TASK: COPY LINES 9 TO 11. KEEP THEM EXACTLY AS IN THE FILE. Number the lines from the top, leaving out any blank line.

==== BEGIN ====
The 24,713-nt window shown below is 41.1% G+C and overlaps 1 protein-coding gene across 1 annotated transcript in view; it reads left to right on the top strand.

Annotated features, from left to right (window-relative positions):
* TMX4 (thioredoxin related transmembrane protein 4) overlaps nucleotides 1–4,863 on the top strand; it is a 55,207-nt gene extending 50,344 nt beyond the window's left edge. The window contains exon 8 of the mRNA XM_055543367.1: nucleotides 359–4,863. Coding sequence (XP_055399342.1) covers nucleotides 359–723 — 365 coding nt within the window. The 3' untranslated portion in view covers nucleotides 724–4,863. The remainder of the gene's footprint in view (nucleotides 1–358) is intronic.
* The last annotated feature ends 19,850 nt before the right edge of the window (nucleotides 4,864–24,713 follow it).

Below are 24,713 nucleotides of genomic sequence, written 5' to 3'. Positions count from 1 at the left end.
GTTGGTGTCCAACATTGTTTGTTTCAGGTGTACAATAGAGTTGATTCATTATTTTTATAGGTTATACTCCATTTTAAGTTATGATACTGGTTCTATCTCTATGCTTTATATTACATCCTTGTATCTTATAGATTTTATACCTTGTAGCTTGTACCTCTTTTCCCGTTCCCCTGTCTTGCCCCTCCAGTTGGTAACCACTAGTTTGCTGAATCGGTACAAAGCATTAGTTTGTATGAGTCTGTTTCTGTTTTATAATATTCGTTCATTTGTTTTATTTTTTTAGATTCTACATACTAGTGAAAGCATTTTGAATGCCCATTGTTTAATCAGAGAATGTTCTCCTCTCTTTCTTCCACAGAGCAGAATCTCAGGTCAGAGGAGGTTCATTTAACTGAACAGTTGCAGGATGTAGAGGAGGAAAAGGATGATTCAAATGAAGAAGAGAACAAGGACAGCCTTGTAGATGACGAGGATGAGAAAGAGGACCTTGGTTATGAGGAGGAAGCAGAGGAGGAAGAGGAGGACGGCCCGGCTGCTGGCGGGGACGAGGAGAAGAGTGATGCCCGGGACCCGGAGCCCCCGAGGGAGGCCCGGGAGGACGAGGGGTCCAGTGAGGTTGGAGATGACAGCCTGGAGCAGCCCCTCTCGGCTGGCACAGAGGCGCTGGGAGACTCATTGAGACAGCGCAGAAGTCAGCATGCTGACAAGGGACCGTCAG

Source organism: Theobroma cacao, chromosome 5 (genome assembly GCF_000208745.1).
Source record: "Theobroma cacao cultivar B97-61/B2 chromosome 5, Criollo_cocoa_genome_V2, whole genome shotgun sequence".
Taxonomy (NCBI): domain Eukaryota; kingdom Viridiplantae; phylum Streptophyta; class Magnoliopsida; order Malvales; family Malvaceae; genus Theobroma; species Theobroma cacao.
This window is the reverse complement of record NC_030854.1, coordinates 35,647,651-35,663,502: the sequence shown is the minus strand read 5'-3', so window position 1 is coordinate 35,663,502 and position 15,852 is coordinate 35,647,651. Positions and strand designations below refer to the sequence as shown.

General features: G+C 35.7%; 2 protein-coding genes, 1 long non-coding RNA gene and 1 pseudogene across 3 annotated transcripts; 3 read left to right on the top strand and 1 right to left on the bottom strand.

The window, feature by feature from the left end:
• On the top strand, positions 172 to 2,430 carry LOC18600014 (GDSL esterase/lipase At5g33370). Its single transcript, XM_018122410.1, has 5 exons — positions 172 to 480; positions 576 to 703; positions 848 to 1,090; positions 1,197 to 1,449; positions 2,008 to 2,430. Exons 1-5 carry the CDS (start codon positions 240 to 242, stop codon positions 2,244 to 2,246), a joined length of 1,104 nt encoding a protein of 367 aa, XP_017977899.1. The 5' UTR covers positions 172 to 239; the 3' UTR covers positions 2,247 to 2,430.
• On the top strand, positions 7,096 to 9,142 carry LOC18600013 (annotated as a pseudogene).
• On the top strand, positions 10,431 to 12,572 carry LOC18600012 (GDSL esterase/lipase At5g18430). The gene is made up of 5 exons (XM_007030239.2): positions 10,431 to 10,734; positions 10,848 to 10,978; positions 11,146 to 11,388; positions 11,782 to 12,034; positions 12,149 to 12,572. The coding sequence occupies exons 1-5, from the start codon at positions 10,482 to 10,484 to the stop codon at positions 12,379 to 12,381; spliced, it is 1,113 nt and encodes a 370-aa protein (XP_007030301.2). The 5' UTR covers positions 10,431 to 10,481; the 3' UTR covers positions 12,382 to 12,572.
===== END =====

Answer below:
Taxonomy (NCBI): domain Eukaryota; kingdom Viridiplantae; phylum Streptophyta; class Magnoliopsida; order Malvales; family Malvaceae; genus Theobroma; species Theobroma cacao.
This window is the reverse complement of record NC_030854.1, coordinates 35,647,651-35,663,502: the sequence shown is the minus strand read 5'-3', so window position 1 is coordinate 35,663,502 and position 15,852 is coordinate 35,647,651. Positions and strand designations below refer to the sequence as shown.

General features: G+C 35.7%; 2 protein-coding genes, 1 long non-coding RNA gene and 1 pseudogene across 3 annotated transcripts; 3 read left to right on the top strand and 1 right to left on the bottom strand.